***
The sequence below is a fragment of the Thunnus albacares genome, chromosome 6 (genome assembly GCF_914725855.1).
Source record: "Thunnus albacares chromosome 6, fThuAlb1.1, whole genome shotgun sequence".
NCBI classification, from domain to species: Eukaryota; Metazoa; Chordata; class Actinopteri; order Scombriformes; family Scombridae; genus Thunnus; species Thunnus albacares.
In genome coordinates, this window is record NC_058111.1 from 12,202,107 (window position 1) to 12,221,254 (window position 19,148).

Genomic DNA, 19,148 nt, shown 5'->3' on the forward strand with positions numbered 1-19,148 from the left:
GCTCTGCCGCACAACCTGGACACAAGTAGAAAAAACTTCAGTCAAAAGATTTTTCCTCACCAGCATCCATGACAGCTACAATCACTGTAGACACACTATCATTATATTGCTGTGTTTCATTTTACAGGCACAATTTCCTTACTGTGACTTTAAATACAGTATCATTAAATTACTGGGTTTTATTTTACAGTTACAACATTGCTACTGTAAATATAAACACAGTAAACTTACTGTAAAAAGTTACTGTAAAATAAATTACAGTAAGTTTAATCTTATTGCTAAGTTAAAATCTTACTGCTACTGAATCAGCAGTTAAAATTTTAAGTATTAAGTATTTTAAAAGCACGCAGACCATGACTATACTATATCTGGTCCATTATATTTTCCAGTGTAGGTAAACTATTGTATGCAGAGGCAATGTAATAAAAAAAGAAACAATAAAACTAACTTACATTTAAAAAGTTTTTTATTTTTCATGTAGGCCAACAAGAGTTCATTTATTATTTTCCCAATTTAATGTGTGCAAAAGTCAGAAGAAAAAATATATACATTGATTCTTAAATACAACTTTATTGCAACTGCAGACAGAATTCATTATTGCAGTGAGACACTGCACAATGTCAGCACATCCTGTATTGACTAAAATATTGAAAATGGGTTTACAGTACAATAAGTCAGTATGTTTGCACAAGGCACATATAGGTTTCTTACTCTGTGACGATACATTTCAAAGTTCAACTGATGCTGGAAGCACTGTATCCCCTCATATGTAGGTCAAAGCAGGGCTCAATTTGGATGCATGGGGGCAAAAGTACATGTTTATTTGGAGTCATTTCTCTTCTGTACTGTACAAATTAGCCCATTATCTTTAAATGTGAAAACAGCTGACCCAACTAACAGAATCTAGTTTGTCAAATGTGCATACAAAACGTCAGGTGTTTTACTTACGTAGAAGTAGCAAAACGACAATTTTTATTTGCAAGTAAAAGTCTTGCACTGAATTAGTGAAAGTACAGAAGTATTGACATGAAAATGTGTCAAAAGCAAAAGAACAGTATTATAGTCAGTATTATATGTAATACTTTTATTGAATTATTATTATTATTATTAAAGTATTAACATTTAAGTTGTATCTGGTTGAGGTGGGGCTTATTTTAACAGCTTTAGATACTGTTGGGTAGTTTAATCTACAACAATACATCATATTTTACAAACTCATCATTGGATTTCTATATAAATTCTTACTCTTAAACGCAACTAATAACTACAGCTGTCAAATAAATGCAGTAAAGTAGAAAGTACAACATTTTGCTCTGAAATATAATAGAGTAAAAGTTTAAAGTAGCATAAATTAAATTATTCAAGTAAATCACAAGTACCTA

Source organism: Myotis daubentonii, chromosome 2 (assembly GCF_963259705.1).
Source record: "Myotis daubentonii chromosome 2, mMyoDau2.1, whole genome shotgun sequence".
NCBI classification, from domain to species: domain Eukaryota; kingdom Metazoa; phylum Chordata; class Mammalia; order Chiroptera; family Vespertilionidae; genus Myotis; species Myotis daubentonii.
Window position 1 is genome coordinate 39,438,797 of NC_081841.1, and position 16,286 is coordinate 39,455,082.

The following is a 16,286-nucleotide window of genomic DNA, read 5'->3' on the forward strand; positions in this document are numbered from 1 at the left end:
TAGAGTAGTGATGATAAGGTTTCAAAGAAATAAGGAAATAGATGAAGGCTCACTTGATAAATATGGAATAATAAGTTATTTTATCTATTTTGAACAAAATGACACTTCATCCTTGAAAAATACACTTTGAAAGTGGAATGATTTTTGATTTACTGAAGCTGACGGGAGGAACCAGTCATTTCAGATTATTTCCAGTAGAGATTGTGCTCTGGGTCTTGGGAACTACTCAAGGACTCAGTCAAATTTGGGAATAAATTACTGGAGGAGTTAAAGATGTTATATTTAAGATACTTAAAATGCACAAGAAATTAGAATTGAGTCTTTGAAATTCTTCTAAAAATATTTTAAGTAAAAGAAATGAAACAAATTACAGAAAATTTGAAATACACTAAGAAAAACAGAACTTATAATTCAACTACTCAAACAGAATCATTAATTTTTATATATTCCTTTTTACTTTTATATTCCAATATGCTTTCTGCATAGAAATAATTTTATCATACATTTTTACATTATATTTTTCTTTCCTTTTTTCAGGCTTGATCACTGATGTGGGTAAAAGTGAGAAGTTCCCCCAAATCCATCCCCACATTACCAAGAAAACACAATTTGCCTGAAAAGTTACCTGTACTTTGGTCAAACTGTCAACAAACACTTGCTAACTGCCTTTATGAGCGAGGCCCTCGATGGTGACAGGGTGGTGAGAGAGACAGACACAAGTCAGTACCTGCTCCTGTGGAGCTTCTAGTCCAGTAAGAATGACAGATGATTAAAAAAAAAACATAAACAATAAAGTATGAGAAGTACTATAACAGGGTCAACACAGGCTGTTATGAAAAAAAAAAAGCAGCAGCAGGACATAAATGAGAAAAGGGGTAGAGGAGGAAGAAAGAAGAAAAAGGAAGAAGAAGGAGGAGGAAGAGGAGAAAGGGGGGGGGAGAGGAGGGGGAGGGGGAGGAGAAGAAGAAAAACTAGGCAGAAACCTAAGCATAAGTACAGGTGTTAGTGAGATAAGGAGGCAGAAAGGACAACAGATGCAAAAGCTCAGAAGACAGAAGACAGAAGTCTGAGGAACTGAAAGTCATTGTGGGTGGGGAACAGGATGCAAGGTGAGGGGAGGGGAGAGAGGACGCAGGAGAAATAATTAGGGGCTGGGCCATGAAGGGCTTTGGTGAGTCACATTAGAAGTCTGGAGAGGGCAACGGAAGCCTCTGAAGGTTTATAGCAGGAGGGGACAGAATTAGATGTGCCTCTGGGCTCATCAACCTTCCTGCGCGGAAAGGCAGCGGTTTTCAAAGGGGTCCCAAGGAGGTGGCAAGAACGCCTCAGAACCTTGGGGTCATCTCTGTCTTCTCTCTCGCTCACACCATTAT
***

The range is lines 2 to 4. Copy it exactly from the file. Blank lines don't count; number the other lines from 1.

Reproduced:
Source record: "Thunnus albacares chromosome 6, fThuAlb1.1, whole genome shotgun sequence".
NCBI classification, from domain to species: Eukaryota; Metazoa; Chordata; class Actinopteri; order Scombriformes; family Scombridae; genus Thunnus; species Thunnus albacares.
In genome coordinates, this window is record NC_058111.1 from 12,202,107 (window position 1) to 12,221,254 (window position 19,148).